While the appreciation of art in any form is certainly subjective, it would be difficult to make the case that Avatar, the latest mega-movie from James Cameron, is the best movie ever (to be fair, it would be difficult to make that argument about any movie. See: subjective). That said, Avatar is certainly art. More precisely, it is a wonderous melding of science and art, in which Cameron uses the technology available today to tell a very old story.
Sam Worthington plays Jake Sully, a paraplegic ex-Marine who is sent to the planet Pandora to help with a mission to gain control over its resources. He is part of two teams: one led by Sigourney Weaver as the scientist Dr. Grace Augustine, and the other by Colonel Miles Quaritch (Stephen Lang), who takes a more militant approach to dealing with the natives of the planet. Grace’s approach is softer and more genial: through the use of avatars, she and her team hope to convince the Na’vi to trust the human aliens.
The storyline is predictable: Sam, in his avatar form, falls in love with Neytiri (Zoe Saldana), the daughter of the tribe’s leader, and under her guidance, learns the way of the Na’vi. As an avatar, Sam is also freed of the confines of his disability and soon finds himself spending more and more time as his avatar. This does not please the Colonel, who has made a side deal with Sam — regeneration of his useless legs in exchange for convincing the Na’vi to give up a valuable piece of land, and soon, he and Sam lock horns over how to handle the Na’vi, which leads to an epic battle between the humans and the Na’vi.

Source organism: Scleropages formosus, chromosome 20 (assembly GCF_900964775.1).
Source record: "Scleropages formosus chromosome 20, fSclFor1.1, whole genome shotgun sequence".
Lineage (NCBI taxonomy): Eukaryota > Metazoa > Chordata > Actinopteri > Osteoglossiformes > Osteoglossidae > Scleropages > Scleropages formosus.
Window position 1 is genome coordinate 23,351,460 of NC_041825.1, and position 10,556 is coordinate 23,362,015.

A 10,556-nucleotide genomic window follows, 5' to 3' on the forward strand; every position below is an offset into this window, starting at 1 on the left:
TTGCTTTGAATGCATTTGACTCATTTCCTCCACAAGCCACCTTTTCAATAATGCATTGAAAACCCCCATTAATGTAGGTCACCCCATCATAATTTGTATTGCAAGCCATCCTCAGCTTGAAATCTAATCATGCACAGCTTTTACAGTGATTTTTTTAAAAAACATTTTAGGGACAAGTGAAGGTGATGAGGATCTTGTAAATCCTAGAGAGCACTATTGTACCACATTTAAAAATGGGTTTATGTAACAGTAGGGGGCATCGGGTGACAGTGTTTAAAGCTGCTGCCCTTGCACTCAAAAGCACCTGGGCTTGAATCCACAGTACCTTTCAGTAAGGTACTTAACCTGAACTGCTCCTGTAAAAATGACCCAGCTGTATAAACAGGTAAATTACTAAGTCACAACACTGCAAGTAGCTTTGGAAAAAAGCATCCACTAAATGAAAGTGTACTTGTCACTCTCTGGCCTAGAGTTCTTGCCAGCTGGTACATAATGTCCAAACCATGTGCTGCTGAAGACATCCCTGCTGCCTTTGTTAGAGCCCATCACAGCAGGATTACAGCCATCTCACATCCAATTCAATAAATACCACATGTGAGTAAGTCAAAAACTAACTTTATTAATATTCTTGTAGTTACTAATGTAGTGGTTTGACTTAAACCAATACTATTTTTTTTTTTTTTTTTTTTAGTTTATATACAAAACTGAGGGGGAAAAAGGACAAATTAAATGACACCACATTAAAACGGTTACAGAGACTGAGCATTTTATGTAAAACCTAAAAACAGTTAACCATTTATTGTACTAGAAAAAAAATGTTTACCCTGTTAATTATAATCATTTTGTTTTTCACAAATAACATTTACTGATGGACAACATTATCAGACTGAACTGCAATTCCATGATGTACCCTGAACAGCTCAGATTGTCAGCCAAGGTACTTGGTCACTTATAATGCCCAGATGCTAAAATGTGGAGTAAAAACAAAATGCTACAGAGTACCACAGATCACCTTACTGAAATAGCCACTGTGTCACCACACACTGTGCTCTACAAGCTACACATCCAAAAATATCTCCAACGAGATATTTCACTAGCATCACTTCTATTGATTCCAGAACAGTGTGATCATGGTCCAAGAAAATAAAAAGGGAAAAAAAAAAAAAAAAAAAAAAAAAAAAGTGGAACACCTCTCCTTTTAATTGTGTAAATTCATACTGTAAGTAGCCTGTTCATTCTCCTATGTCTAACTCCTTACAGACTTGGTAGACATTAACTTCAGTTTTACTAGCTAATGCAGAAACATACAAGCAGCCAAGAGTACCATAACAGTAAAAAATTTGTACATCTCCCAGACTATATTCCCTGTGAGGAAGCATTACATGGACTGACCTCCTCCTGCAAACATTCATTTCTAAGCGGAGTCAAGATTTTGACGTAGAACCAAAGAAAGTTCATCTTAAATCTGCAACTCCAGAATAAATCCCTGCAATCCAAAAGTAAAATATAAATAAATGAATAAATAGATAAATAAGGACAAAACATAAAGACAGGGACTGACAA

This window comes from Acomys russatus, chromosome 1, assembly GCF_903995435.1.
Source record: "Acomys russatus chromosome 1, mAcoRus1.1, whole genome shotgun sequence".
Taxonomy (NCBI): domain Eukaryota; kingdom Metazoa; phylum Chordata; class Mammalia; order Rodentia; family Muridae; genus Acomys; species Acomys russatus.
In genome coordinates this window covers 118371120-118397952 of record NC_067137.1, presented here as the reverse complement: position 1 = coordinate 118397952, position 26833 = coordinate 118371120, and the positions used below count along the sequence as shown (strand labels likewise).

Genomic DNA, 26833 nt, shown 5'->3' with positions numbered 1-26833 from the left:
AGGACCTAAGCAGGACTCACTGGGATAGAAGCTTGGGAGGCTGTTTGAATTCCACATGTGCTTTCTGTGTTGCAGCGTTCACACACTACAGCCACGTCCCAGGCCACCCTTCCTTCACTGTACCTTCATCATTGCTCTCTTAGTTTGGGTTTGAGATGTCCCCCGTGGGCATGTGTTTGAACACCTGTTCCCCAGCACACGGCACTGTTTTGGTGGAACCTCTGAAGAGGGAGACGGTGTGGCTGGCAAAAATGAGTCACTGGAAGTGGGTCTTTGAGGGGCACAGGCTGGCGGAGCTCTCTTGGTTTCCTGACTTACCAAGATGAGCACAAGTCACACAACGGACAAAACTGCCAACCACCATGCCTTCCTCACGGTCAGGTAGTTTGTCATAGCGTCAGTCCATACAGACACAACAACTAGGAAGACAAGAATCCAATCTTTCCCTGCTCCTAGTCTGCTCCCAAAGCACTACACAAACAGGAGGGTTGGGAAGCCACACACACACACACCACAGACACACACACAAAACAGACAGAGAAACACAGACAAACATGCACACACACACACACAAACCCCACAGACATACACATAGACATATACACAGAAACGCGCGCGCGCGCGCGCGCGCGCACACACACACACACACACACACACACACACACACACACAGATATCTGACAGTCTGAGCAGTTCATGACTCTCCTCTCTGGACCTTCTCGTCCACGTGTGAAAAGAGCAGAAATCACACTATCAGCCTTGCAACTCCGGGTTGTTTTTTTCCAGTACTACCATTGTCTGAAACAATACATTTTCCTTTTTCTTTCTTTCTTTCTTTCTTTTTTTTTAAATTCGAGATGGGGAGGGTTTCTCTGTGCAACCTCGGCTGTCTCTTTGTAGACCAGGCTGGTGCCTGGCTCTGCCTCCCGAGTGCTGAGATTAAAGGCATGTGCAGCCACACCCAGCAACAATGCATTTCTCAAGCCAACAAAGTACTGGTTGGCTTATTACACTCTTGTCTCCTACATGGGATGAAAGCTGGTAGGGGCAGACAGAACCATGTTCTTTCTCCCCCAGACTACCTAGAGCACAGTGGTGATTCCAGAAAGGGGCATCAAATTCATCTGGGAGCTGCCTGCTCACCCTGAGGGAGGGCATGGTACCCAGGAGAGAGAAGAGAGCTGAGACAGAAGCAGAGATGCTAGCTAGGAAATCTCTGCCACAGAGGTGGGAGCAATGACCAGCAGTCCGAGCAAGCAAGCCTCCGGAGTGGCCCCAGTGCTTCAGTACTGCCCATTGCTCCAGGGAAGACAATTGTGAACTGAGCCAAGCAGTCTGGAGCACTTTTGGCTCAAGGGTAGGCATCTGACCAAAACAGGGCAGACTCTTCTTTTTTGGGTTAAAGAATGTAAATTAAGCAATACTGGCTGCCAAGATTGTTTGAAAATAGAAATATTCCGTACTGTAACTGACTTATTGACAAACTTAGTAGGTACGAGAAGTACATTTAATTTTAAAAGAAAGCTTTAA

While the story is simple (and thus, predictable), the visual accomplishments of Avatar are breathtaking and worthy of acclaim. The film takes full advantage of 3D technology, and while I was not able to view it on IMAX (the film is regularly sold out, some 3 weeks after its release), the film is beautiful to look at nonetheless.
In 1997, James Cameron’s epic Titanic became the highest grossing movie of all time. Avatar looks to be on track to surpass the former film. While complaints about the simplicity of the storylines of both films are valid, there is no denying that Cameron has a knack for making huge, breathtaking, culturally important movies.
That alone makes it worth seeing. But it’s the beauty of the film that makes it art.